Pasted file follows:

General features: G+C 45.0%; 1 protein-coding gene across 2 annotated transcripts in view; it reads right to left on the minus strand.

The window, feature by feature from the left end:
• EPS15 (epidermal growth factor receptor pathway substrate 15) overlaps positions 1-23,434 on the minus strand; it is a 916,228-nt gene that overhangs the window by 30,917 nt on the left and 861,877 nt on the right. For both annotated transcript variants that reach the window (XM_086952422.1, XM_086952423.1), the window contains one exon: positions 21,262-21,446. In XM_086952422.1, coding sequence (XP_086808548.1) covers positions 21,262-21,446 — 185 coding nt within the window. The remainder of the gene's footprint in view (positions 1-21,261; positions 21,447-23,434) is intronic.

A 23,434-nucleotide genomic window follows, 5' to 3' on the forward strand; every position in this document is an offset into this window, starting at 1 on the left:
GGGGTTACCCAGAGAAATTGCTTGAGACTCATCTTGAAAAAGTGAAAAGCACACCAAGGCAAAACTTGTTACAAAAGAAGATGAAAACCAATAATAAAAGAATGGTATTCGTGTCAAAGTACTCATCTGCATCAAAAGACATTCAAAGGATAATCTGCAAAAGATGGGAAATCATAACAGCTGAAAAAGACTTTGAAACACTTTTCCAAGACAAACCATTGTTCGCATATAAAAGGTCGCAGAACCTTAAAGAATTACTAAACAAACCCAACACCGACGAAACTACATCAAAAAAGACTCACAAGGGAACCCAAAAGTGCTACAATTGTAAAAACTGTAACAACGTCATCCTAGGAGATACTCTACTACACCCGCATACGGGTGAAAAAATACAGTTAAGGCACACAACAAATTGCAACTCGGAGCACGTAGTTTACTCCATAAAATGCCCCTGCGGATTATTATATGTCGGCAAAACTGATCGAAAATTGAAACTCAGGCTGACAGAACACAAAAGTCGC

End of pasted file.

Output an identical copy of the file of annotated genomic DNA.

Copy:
General features: G+C 45.0%; 1 protein-coding gene across 2 annotated transcripts in view; it reads right to left on the minus strand.

The window, feature by feature from the left end:
• EPS15 (epidermal growth factor receptor pathway substrate 15) overlaps positions 1-23,434 on the minus strand; it is a 916,228-nt gene that overhangs the window by 30,917 nt on the left and 861,877 nt on the right. For both annotated transcript variants that reach the window (XM_086952422.1, XM_086952423.1), the window contains one exon: positions 21,262-21,446. In XM_086952422.1, coding sequence (XP_086808548.1) covers positions 21,262-21,446 — 185 coding nt within the window. The remainder of the gene's footprint in view (positions 1-21,261; positions 21,447-23,434) is intronic.

A 23,434-nucleotide genomic window follows, 5' to 3' on the forward strand; every position in this document is an offset into this window, starting at 1 on the left:
GGGGTTACCCAGAGAAATTGCTTGAGACTCATCTTGAAAAAGTGAAAAGCACACCAAGGCAAAACTTGTTACAAAAGAAGATGAAAACCAATAATAAAAGAATGGTATTCGTGTCAAAGTACTCATCTGCATCAAAAGACATTCAAAGGATAATCTGCAAAAGATGGGAAATCATAACAGCTGAAAAAGACTTTGAAACACTTTTCCAAGACAAACCATTGTTCGCATATAAAAGGTCGCAGAACCTTAAAGAATTACTAAACAAACCCAACACCGACGAAACTACATCAAAAAAGACTCACAAGGGAACCCAAAAGTGCTACAATTGTAAAAACTGTAACAACGTCATCCTAGGAGATACTCTACTACACCCGCATACGGGTGAAAAAATACAGTTAAGGCACACAACAAATTGCAACTCGGAGCACGTAGTTTACTCCATAAAATGCCCCTGCGGATTATTATATGTCGGCAAAACTGATCGAAAATTGAAACTCAGGCTGACAGAACACAAAAGTCGC